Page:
Second home in France: how to save on running costs

Tax reductions and aid for renovation work can also help boost investment value

Second homes are eligible for several government grants to improve their energy efficiency
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It has become more expensive to own a second home in France in recent years due to the higher cost of living and new (and old) taxes targeting them, but help is still available. We look at how second home owners can manage running costs and use grants to boost their value.

More than four million people own second homes in France, and certain areas are seeking to limit their spread in the future.

A law has been proposed to the French parliament seeking to prevent the construction of more second homes in areas where the the rate of second home owners is over 15%.

This comes after a series of tax reforms that are apparently unfriendly to second homes, including the suppression of taxe d’habitation (but not for second homes), the taxe sur les logements vacants and the taxe d’habitation sur les logements vacants.

In more than 3,700 communes, second-home owners also have to pay a ‘secondary residence housing surcharge (surtaxe d'habitation résidence secondaire), which can be as much as 5-60% of the municipal share of the taxe d'habitation.

Read more: Tax differences between main and second homes in France

The cost of owning a second home

On average, running a second home costs at least 1-5% of the purchase price each year according to estimates by Le Figaro.

This figure is on top of other running costs, such as potential property wealth tax (l'impôt sur la fortune immobilière) and house insurance.

Neither does it include the cost of extra services such as internet, or maintenance. Indeed, the maintenance costs for a second home can be far higher than for a main home, particularly if the second home is in a touristic area with fewer handymen or building contractors and more wearing weather such as sea spray, damp, sand, salt or snow.

Some authorities in touristic areas also require owners to carry out regular renderings, which can cost around €40/m² for an exposed wall. Wooden facades and terraces also require regular varnishing or painting, as well as fungicide treatment. 

Older buildings - which, with their charm and character, might appeal more as a second home - will also need more upkeep than new builds - and require more specialised contractors

What financial assistance is available for second homes?

Second homes are eligible for several grants including:

  • The Prime Energie - not to be confused with MaPrimeRénov' (which only works for main homes), this bonus is intended to improve the home’s energy efficiency. You can apply on the official website here. The payment is made via your electricity or gas provider, however revenue thresholds apply.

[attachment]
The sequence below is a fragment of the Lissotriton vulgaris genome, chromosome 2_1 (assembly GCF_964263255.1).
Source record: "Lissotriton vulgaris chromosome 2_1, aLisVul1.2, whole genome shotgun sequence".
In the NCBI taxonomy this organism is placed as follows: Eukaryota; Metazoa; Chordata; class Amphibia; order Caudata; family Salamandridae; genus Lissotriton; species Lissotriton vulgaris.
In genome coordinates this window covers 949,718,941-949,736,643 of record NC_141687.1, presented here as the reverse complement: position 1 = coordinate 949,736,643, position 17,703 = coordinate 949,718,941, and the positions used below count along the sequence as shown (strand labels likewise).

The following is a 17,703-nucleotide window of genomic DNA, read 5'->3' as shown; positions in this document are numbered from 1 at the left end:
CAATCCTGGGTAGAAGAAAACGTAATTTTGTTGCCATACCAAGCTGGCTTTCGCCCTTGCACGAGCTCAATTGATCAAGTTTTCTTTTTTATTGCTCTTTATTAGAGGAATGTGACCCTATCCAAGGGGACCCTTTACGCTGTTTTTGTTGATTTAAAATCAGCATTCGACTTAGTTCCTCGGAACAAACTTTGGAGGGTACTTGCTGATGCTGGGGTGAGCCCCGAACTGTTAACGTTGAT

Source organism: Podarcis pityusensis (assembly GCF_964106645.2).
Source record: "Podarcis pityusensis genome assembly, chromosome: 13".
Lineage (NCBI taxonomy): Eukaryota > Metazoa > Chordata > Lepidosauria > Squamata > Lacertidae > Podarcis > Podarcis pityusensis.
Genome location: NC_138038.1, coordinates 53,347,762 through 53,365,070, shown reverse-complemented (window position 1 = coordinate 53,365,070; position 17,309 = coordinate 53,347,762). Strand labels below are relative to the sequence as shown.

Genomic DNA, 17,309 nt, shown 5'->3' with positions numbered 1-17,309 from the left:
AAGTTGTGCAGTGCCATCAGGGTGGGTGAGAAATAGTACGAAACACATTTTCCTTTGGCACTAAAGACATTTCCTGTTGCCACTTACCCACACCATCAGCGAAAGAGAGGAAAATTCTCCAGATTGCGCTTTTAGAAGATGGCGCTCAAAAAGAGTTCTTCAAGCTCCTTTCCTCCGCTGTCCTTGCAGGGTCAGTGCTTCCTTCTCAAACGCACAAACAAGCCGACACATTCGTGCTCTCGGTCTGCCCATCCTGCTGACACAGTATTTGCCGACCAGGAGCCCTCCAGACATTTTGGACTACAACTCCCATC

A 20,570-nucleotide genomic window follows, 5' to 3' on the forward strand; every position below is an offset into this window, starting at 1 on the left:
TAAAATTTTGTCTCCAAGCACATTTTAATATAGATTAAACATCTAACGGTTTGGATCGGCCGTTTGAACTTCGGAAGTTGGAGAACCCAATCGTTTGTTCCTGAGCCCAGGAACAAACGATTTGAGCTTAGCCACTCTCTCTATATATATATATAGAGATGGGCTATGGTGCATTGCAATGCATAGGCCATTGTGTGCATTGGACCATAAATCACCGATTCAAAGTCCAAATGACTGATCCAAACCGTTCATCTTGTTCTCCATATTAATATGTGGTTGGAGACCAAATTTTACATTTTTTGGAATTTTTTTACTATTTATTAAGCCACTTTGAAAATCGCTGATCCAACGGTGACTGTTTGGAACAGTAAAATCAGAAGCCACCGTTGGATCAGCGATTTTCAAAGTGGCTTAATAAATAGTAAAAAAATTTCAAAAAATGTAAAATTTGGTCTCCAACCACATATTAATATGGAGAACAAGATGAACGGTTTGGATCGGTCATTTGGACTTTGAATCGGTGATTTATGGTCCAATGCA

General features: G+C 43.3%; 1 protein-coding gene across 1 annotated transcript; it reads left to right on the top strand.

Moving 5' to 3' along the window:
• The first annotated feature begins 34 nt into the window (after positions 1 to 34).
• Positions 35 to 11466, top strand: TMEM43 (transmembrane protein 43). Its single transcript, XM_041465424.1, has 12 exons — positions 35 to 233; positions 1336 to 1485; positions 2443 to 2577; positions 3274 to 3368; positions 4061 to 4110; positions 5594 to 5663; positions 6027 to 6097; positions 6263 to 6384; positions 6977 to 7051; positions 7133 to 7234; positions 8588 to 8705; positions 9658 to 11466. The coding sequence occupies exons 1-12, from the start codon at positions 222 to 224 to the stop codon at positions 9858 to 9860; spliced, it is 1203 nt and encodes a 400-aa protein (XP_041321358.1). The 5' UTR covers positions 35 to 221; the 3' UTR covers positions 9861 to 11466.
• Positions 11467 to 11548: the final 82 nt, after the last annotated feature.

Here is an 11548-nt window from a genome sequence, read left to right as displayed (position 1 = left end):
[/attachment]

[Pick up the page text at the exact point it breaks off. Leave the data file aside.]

• VAT reductions for home improvements - certain purchases and building work are eligible for reduced VAT (at 5.5% or 10%), including having a new boiler or kitchen fitted. A full list of eligible improvements is available on the official website here.

  • Taxe foncière exemptions - Renovations that improve the energy efficiency of your second home can make it eligible for a 50% to 100% reduction in the taxe foncière bill for up to three years, depending on your commune. For this to apply, you must have spent at least €10,000 on improving the energy efficiency via a company certified RGE.

Read more: Home renovation grants simplified in France from today 

Other ways to recoup costs

One popular way to manage the cost of a second home is to rent it out when you are not using it. 

Popular websites for this include and Airbnb. 

The latter may be especially ideal if you have an unusual property, as it has categories such as ‘OMG!’, ‘tiny house’, ‘treehouses’, ‘rural cabins’ etc.

Read more: Do Airbnb hosts need a siret number in France?

Sites like The Collectionist, Belvilla, and Villanovo may be good options for particularly charming properties.

If your property fulfils a particular niche, you could try different types of rentals on platforms like GreenGo or Canopy & Stars, which offer glamping-style yurts, chalets, cabins, and shepherd’s huts.

Listing your property online does require work, however; including good quality photos, descriptions, guest communication, gathering reviews, hospitality touches, and taking care of cleanliness and guest turnarounds. 

Many homeowners hire a management company to do this for them. 

Other options include renting your home through holiday cottage companies, which can also take care of the admin and management for you.

Another way of cutting costs on a second home is to own it with another family or owner, and operate your own informal ‘timeshare’ system. This means you both get to benefit from the house at different times, but split the costs. 

This can have its pitfalls, such as agreeing on when to use it, and how to share out repair costs if something breaks while one family is staying, but overall it may help both families to save money.